In The Beginning...
Years ago, when I first heard that Ubuntu Touch would have apps written in QML, I decided to write a Qt based front end for MuttonChop!. My logic was, if Ubuntu is using QML then there will be support for Qt. With my favorite text editor at the ready, I began to hack together some Python code to make a Qt application using Pyside.
Since all of my MuttonChop! related projects are named after sideburn sporting figures from California history, this project was named after Commodore John F Stockton. The project name has stayed, but from the very beginning the project strayed from being a MuttonChop! controller to something completely different.
Once the basics of the main UI window for Stockton had been coded, I thought "hey, why not just add a WebKit WebView to access the Mobile UI for MuttonChop?". Being lazy and not wanting to code another MuttonChop UI, I did just that. From there, a URL input was added to give the end user a way of changing the URL displayed in the WebView.
After that, I opened a URL in Stockton, resized the window, and moves the window to a specific location on my desktop. Suddenly there was a need to always have a Stockton window open in a fixed location on my desktop when Stockon is launched with a certain url. Bang zoom, clacking the keyboard, and the main features of Stockon were done.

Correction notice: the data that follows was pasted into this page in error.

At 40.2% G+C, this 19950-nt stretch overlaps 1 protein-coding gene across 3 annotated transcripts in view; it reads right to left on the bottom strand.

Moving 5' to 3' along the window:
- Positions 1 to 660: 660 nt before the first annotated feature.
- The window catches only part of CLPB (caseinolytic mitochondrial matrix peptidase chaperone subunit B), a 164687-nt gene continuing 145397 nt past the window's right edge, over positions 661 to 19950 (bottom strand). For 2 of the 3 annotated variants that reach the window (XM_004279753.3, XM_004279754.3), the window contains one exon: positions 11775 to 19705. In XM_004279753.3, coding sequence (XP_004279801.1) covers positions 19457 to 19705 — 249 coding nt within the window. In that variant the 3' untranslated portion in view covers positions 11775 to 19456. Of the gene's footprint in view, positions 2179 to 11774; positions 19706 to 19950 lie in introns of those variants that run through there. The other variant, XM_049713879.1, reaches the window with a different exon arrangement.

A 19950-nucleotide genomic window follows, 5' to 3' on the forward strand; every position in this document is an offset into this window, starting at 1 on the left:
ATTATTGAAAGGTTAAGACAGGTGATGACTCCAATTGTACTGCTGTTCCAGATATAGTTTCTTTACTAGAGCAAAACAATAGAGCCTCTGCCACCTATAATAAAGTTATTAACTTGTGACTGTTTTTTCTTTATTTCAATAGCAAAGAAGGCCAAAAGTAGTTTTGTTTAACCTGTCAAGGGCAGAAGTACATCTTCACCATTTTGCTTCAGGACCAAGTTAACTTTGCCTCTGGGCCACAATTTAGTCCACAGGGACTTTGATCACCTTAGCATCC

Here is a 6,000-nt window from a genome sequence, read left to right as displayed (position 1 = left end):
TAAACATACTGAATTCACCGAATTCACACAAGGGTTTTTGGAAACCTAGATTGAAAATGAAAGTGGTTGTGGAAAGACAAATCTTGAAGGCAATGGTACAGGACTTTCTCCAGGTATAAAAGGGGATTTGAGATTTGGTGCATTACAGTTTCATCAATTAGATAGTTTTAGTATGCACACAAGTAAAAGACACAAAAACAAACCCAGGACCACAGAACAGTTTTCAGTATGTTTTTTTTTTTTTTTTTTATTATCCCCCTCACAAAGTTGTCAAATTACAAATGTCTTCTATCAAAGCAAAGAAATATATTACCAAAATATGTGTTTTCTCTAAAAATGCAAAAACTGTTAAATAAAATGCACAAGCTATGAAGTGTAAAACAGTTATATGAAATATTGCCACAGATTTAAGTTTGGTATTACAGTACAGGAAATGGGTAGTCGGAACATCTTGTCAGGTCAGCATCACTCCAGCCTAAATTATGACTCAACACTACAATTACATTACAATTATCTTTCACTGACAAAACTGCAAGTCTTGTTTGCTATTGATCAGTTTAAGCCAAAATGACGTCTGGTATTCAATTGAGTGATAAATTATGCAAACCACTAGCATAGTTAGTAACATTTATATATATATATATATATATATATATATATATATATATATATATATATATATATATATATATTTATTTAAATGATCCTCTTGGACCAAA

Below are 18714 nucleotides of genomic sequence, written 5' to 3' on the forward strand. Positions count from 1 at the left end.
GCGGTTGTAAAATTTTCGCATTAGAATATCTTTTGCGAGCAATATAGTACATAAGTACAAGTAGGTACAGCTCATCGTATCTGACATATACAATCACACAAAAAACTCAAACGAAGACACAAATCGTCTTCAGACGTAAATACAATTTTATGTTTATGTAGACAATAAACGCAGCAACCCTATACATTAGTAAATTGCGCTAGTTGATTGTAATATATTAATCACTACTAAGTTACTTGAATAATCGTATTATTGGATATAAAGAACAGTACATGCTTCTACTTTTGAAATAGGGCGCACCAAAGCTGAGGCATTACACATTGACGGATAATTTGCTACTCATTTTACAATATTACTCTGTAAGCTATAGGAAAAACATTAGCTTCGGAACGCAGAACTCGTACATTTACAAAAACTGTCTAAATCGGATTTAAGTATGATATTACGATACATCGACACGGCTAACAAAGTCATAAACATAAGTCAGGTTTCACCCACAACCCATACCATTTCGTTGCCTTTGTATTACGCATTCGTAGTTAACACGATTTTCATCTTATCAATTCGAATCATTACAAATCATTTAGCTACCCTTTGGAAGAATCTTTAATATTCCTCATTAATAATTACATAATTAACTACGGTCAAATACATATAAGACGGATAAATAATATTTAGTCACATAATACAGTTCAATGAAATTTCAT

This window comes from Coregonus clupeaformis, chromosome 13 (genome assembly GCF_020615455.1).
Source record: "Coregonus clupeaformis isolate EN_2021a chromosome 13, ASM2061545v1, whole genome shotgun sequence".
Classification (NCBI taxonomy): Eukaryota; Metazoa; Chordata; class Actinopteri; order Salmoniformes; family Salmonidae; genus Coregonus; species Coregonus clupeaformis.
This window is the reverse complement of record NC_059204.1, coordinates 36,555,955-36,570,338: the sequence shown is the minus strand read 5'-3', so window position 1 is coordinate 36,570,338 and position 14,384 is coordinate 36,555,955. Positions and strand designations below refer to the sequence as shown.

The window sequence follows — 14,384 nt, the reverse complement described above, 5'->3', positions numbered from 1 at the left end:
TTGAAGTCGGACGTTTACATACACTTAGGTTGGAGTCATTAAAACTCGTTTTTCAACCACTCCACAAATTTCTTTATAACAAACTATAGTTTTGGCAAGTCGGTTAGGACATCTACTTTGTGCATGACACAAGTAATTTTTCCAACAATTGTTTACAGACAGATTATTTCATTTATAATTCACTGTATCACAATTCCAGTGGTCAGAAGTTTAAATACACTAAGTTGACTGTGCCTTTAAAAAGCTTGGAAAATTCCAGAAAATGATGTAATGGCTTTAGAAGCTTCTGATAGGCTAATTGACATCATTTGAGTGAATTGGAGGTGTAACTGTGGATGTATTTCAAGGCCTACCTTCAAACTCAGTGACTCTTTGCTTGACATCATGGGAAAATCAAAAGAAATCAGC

Fast-Forward a Bit...
Problems Were Encountered
CORS... fucking CORS!
Fortunately, the WebKit1 library fully allows developers to configure a WebView to load local files and let those local files make XmlHttpRequests to remote web servers. Thanks WebKit1!
Sadly, WebKit2 doesn't seem to have this feature.
For some unknown reason, not all of my code works as expected and it is good to be able to debug stuff. By setting the "enable-developer-extras" property to True, I was able to um.... enable developer extras, and this adds "inspect element" to the contextual menu when one right-clicks on a stockton webview.
Wooooweee! After updating the code, not only did I have a fine desktop application, I also had a rudimentary HTML5 compliant browser that would run on an n900.
I prefer Gtk
It's true, aesthetically I prefer Gtk to Qt. Although I think I might prefer Qt to Gtk from a developer point of view.
Anyway, I figured it was time to port Stockton from Python2 to Python3, and this necessitated switching from Pyside to either PyQt or Gtk. In this regard, I went with Gtk. At the same time that I was porting to Gtk, I also attempted to port to WebKit2. Lamentably, it was during the port that I discovered WebKit2 lacked the ability to disable that CORS crap. Oh well, I submitted a bug for the missing WebKit2 feature, and switched to WebKit1.
While porting the code, I was fortunate to find https://lazka.github.io/pgi-docs/ which is an indispensable documentation source when using Python and Gobject Introspection to access various libraries from Python. Since the documentation is in HTML format, I downloaded the docs, and run them in Stockton... because I can. :)
Now quit reading, and go create a solution to a problem.
Oh yea, if you are interested in such things the source is available at https://gitlab.com/jezra/stockton